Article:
7 tips on how to

Photograph the northern lights

Photo: Ted Logart

Text: Håkan Stenlund

So you've gone to Swedish Lapland, Sweden's Arctic destination, to experience the magical northern lights. Here are seven tips on how to get some good pictures of the beautiful light phenomenon to take back home.

There are many talented guides and operators offering tours where you get to take photos of the northern lights. Peter Rosén, Chad and Linnea Blakely, both in Abisko, and Sámi photographers Ylva Sarri and Anette Niia, who work around Kiruna and arrange photo safaris starting from ICEHOTEL in Jukkasjärvi, among other things. All of them, and many more besides, can help you shoot the Aurora Borealis. They also organise courses in northern light photography and very rarely give up before your dream has come true. Or as Peter Rosén says when I ask him about their ‘success rate’:

— For those who have stayed with us for at least three days, we actually have a success rate of 100 %. By then, everyone has seen the northern lights. But sometimes, we’ve had to drive almost all the way to Tromsø, Norway. Being mobile is a great advantage.

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The northern lights at Aurora Sky Station in Abisko.

1. Clothes

Make sure you dress appropriately. You won’t want to interrupt a great northern-light photo session just because you’re outside in jeans and it’s starting to get cold. Many of the larger operators, those we mentioned earlier, have overalls and other warm items of clothing available to borrow/rent. But start from the inside. Leave anything made of cotton at the hotel. Merino wool for thermal underwear and socks, then layers of fleece or more wool, that way you won’t get cold. Never forget your hat – it helps you think while working with all the different camera settings.

2. Batteries

Batteries don’t cope well with the cold. They drain faster than normal. A good trick is to keep them in a zip-lock bag in the pocket of a wool shirt, for example. Bring an extra battery to keep warm this way all the time. I also usually bring a pair of thinner gloves. Then you can work with your camera in freezing temperatures without risking frostbite from an ice-cold camera body.

norrsken, northern lights, ted logart, abisko, 1920 x 1080
norrsken, northern lights, ted logart, abisko, 1920 x 1080
When you take photos of the northern lights you'll work with long exposure times. Simply because it's the only way of capturing the light phenomenon.

3. Condensation

A common problem when chasing the northern lights, or better and better shots, is that sometimes you move the camera and yourself between warm and cold environments, from the warmth of the car out into the cold and then back. Condensation occurs, and the camera lens might fog up. To avoid this, it’s a good idea to put the camera in a waterproof bag, then into the camera bag, which is cold too. They rarely have time to get warm during a short car ride to a new spot.

4. Equipment

When you take photos of the northern lights, you’ll work with long exposure times – simply because it’s the only way of capturing the light phenomenon. So you’ll need to rest your camera on a solid surface or use a tripod. The latter is preferable. Apart from that, you need a camera where you can set the ISO, depth of field, exposure and aperture.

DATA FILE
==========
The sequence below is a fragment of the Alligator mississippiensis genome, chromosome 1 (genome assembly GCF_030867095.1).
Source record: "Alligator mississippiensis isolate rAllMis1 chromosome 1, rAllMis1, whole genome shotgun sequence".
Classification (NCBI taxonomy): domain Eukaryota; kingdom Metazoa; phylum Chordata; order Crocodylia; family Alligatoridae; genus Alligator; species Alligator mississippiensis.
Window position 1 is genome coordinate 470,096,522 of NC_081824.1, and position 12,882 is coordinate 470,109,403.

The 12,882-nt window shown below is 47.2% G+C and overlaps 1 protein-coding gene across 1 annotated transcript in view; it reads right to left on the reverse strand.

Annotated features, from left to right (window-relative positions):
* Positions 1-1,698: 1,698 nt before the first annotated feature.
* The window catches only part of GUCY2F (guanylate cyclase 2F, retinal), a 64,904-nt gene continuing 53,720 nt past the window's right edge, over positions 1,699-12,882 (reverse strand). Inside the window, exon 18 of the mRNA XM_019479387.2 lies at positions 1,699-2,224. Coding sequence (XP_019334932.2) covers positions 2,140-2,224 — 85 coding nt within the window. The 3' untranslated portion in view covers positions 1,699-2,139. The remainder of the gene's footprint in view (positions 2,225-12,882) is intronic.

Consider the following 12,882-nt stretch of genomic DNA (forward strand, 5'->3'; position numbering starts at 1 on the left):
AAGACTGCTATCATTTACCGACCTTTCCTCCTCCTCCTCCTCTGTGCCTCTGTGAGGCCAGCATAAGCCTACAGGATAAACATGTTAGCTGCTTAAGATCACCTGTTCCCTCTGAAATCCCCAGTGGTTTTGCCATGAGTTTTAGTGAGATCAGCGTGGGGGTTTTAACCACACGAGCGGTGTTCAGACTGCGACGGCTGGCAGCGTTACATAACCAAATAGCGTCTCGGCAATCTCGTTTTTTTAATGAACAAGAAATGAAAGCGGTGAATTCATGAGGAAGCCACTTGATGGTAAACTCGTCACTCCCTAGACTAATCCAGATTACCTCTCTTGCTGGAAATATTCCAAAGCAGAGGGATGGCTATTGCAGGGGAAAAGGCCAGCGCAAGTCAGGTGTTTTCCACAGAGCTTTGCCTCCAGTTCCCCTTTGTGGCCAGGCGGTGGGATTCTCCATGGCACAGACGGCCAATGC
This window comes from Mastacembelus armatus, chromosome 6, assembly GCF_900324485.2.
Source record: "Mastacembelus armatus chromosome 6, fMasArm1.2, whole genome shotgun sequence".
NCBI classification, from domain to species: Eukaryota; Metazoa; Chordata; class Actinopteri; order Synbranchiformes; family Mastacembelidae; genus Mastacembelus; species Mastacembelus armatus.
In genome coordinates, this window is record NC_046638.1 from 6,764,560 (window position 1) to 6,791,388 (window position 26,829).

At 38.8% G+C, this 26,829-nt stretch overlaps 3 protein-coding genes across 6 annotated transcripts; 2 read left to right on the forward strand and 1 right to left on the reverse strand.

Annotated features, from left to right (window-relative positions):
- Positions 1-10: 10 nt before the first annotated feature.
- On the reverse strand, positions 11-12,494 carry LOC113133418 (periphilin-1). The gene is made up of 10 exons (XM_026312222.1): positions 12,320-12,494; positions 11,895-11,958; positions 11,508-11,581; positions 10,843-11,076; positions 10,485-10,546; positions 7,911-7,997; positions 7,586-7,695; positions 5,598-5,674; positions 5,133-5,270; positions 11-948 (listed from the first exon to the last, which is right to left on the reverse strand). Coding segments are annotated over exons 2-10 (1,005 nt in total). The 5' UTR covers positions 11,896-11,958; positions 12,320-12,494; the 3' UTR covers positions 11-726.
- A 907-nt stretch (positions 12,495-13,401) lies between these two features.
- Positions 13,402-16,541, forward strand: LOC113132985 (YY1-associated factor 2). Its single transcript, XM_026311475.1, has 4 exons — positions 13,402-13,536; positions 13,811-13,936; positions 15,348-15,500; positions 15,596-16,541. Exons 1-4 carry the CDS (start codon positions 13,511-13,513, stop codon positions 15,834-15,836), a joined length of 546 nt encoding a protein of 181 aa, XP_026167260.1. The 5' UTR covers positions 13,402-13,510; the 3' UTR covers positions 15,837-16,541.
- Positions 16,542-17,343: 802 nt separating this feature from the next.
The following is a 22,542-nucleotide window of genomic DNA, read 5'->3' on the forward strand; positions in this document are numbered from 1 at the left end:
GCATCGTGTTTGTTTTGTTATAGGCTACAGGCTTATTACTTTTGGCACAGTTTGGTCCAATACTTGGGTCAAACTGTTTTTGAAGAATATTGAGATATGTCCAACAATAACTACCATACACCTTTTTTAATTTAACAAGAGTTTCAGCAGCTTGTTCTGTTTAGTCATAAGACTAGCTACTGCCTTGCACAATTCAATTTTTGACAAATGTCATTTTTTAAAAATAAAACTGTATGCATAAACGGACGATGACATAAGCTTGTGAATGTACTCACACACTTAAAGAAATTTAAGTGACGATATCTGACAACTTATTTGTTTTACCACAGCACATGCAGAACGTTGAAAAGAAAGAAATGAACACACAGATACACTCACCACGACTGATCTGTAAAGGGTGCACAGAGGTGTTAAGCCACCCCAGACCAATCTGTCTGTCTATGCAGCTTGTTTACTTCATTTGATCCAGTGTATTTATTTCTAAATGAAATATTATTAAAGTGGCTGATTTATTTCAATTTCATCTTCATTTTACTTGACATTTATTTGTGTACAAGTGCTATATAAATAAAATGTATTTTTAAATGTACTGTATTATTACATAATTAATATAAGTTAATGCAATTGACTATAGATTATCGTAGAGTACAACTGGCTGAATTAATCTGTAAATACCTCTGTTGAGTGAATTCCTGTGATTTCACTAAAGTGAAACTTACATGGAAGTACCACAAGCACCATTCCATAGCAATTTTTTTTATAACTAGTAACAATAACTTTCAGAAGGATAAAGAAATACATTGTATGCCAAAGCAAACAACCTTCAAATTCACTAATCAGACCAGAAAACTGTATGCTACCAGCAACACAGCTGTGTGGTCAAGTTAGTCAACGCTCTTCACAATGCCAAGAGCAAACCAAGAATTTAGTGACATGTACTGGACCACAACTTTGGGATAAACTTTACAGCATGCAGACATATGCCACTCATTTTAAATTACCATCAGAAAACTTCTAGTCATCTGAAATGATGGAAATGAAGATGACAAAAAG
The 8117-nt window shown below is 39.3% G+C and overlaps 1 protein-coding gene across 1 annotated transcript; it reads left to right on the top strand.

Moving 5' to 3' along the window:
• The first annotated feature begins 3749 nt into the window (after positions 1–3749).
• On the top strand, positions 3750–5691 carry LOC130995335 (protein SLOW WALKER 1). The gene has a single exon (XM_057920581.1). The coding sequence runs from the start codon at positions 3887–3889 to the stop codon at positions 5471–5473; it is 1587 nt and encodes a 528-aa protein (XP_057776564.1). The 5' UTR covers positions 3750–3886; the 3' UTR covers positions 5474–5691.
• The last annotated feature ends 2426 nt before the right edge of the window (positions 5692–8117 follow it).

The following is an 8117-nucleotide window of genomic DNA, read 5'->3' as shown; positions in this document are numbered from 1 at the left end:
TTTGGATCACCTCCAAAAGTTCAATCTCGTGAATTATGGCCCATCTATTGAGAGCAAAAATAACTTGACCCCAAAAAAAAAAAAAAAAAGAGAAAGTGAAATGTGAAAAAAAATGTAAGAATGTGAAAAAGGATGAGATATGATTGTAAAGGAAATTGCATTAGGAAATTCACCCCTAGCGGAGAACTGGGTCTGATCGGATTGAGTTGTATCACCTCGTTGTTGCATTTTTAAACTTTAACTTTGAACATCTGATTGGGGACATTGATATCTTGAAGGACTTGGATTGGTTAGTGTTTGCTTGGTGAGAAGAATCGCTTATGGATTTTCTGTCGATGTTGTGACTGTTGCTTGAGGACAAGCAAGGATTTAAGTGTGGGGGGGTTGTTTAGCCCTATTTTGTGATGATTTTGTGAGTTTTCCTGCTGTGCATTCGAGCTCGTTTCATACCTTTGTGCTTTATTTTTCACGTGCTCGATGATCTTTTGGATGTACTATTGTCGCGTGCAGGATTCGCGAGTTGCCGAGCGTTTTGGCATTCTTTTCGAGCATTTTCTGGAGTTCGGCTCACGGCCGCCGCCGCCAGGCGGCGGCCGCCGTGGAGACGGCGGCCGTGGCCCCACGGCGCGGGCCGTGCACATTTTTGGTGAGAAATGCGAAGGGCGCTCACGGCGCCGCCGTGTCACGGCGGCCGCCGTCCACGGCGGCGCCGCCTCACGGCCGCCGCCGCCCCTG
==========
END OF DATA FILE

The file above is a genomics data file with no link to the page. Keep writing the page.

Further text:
The best chances of witnessing the northern lights are when you find yourself north of the Arctic Circle, at high altitude, preferably in open space without any other sources of light. Abisko National Park offers perhaps some of the best conditions in the world for anyone wishing to witness the northern lights.

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5. Camera settings

A head torch is essential for this kind of photo sessions. It lets you set up the camera easily and quickly, choosing the settings you want. Ideally, use a wide-angle lens with a fast aperture, less than 4.0 if possible. Try to work manually with the camera. Set the aperture to the lowest possible, say 2.8. Set ISO to 800 and the exposure to 30 seconds. Mount your camera on a tripod and set the timer to take a photo after two seconds, or use a remote control. Then shoot a couple of photos at 30 sec., a couple at 25 sec., a couple at 20 sec. and so on. Somewhere you’ll find the ideal combination. If it’s too dark, you can raise the ISO to 1600.

6. Focus

Using the camera’s autofocus can sometimes be difficult in the dark. It’s best to set the focus manually. For the stars to show up sharp, just set focus to ‘infinity’. If you want to capture a house or other things nearby, ten metres and more should be enough for the entire picture to be in focus if you use a wide-angle lens. If that doesn’t work and you have to use autofocus, you can normally use something like the moon to get a sharp image. Many think that photos get sharper if you remove sky and UV filters as well.

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It's a good thing to be able to move around if you're chasing the northern lights. Photo: Robert Jonasson

7. Mobility

Peter Rosén mentioned this at the beginning of this story. Sometimes it’s good to be mobile. Snowmobile or car if you’re actually chasing the Aurora. But not only in that sense. Use a light, but sturdy tripod. Don’t bring all your cameras. Pack a couple of them, a few lenses and select the basic settings before you leave home. Be prepared to move when you feel that you’ve got the image. Find new angles, take photos of other photographers, try to come up with variations on the theme.

Short re-cap

  • Focus on ‘Infinity’.
  • Fast aperture, less than 4.0 if possible.
  • Long exposure, say, 25 sec. and more.
  • High ISO, start off at 800.
  • Use a tripod!